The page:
The first concert by the Vienna Symphony Orchestra, on 22 July, is part of the André Tchaikowsky Weekend in the course of which we will be holding a symposium on his life and work and also performing his six most important compositions. Tchaikowsky was a legendary pianist himself – and so it comes as little surprise that he should become the composer of the "other" Tchaikowsky Piano Concerto. The concerto, premiered by Radu Lupu, will be played in Bregenz by Maciej Grzybowski, who has for some time been regarded as a specialist in Tchaikowsky's music. It shares the bill with Rachmaninov's Second Symphony.
The other concerts present a conscious retrospective of some of the most important composers that have been showcased at the Bregenz Festival over the past ten years. First and foremost among these, of course, is Mieczysław Weinberg, probably the most significant Bregenz discovery of this era. As the concert on 29 July will demonstrate, his Fifth Symphony can hold its own alongside other famous fifth symphonies – and also Beethoven's Ninth Symphony, which it will be coupled with on the day.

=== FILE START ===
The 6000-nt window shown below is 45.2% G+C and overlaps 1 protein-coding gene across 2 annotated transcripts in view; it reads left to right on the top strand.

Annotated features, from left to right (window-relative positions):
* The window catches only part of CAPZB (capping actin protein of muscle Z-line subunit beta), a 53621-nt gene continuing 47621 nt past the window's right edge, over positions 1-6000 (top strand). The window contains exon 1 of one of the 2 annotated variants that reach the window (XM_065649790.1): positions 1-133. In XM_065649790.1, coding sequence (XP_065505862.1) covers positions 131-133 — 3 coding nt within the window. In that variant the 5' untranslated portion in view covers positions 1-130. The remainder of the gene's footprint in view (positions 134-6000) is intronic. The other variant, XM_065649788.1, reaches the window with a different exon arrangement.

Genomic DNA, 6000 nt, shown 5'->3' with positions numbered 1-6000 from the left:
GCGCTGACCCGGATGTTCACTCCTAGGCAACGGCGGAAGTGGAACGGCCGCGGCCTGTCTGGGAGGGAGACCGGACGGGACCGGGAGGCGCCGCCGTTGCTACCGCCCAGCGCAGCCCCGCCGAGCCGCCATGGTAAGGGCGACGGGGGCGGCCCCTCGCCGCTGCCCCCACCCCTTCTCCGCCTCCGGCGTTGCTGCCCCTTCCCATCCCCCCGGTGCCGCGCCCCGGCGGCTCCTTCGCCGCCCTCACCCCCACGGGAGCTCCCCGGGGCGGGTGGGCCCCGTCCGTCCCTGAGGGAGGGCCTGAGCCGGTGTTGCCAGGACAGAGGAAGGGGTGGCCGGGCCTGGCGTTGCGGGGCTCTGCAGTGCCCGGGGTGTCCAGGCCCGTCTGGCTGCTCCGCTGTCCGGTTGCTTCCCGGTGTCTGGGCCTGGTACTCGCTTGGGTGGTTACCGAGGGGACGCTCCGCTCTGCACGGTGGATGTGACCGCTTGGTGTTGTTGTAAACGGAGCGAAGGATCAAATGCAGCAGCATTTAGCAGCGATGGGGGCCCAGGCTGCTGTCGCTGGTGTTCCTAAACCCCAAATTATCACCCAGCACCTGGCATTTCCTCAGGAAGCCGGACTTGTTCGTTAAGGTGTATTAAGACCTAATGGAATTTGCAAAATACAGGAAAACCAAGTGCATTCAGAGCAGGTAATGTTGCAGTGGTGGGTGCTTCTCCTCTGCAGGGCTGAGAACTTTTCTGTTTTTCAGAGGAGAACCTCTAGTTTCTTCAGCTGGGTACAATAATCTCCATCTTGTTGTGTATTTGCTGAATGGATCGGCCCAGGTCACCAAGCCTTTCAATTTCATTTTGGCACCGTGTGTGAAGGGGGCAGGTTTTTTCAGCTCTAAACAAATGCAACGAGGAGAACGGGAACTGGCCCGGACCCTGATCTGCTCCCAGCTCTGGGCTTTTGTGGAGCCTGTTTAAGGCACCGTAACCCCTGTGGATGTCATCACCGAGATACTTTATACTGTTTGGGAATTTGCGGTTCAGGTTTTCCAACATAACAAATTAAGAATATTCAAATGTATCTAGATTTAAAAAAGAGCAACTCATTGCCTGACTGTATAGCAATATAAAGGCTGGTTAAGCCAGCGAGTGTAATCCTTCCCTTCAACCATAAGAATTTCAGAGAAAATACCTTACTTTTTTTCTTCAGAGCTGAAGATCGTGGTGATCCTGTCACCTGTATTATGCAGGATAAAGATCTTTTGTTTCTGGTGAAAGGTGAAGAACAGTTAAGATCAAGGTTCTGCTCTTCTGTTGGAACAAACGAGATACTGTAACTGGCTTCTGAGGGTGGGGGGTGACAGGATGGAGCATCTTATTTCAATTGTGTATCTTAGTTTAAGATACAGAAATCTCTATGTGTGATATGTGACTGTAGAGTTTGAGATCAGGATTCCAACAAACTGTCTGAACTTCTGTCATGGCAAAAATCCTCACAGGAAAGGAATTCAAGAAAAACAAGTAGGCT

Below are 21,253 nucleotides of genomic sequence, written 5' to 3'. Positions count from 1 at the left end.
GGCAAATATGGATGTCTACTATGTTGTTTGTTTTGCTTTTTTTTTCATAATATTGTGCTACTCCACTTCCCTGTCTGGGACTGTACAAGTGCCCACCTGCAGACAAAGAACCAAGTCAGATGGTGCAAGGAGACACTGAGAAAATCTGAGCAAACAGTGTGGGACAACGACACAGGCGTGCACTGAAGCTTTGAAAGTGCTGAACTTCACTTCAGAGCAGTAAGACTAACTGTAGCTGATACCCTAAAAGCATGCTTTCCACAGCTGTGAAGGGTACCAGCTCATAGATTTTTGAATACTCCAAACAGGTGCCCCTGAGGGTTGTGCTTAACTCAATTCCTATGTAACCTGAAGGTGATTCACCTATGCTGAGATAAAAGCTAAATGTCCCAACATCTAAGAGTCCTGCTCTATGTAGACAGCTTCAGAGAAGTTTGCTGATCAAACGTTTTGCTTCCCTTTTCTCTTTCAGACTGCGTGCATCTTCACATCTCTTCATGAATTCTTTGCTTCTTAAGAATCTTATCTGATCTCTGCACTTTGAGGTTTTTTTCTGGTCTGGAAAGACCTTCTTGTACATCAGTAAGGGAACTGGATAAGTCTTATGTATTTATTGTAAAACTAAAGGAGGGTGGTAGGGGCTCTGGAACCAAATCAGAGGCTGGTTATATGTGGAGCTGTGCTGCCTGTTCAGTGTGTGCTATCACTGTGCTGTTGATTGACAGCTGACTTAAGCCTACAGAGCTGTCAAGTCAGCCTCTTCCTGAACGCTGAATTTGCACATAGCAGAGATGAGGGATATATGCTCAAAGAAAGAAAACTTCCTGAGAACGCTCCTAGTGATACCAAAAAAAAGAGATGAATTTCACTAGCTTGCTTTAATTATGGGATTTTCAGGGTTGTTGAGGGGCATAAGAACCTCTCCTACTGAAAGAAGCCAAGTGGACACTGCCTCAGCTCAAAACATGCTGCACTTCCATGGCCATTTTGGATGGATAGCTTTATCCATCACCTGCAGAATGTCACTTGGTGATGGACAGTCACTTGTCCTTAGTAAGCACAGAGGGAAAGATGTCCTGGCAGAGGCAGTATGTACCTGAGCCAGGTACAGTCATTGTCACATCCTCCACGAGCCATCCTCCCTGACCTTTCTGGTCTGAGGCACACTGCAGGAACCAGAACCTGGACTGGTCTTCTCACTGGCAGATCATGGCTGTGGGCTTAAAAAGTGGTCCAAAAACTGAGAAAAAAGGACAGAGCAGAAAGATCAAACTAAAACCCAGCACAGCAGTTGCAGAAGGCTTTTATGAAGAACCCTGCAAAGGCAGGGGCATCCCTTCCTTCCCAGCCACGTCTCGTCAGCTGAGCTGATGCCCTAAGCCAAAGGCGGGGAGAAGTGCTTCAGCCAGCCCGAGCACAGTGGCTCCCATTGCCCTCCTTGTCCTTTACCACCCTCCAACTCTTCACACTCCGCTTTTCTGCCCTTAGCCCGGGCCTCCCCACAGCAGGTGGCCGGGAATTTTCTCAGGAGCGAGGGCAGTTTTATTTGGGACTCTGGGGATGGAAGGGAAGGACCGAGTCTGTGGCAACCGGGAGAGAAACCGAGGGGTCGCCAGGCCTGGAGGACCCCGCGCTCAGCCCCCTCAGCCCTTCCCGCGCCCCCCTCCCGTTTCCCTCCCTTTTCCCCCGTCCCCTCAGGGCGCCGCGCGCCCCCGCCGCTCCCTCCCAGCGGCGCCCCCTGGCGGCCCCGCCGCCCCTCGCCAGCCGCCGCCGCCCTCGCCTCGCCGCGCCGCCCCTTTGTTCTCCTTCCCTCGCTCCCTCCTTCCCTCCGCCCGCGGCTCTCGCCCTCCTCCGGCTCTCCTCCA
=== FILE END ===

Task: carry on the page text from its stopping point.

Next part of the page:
For the third concert, Sir Mark Elder returns with the Hallé Orchestra after his triumphant previous visit to Bregenz. He will conduct Benjamin Britten's thrilling and very unusual cantata Our Hunting Fathers with a really delightful text by W. H. Auden, along with Antonín Dvořák's Eighth Symphony.
In the concert by the Vorarlberg Symphony Orchestra we focus once again on Weinberg, with a performance of his Violin Concerto played by Ilya Gringolts. In this last concert of my artistic directorship, I would like to link hands with my predecessor in a symbolic gesture of continuity and have therefore programmed the Fourth Symphony of the man who composed the operas The Greek Passion and Julietta: Bohuslav Martinů.